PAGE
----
Usp18 deficient mammary epithelial cells create an antitumour environment driven by hypersensitivity to IFN-λ and elevated secretion of Cxcl10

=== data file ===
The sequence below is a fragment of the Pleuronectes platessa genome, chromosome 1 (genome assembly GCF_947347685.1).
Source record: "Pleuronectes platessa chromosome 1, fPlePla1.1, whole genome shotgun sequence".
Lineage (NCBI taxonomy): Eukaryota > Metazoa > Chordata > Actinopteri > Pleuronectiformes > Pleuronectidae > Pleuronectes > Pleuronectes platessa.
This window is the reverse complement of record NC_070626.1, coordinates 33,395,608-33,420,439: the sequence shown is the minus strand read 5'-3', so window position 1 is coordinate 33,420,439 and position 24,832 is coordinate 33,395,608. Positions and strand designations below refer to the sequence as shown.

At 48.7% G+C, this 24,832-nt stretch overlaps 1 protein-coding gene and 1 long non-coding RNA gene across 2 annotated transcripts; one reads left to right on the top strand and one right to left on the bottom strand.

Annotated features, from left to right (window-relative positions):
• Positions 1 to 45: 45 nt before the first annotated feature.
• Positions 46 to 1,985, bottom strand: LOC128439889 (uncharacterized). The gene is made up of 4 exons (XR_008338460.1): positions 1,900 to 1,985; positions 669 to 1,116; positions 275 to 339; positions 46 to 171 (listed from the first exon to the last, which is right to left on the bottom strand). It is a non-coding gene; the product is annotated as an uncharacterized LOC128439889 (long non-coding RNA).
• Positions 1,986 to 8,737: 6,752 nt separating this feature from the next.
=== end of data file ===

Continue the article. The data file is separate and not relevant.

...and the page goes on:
The theory of cancer immunoediting refers to mechanisms by which the immune system can suppress or promote tumour progression. A major challenge for the development of novel cancer immunotherapies is to find ways to exploit the immune system's antitumour activity while concomitantly reducing its protumour activity. Using the PyVmT model of mammary tumourigenesis, we show that lack of the Usp18 gene significantly inhibits tumour growth by creating a tumour-suppressive microenvironment. Generation of this antitumour environment is driven by elevated secretion of the potent T-cell chemoattractant Cxcl10 by Usp18 deficient mammary epithelial cells (MECs), which leads to recruitment of Th1 subtype CD4+ T cells. Furthermore, we show that Cxcl10 upregulation in MECs is promoted by interferon-λ and that Usp18 is a novel inhibitor of interferon-λ signalling. Knockdown of the interferon-λ specific receptor subunit IL-28R1 in Usp18 deficient MECs dramatically enhances tumour growth. Taken together, our data suggest that targeting Usp18 may be a viable approach to boost antitumour immunity while suppressing the protumour activity of the immune system.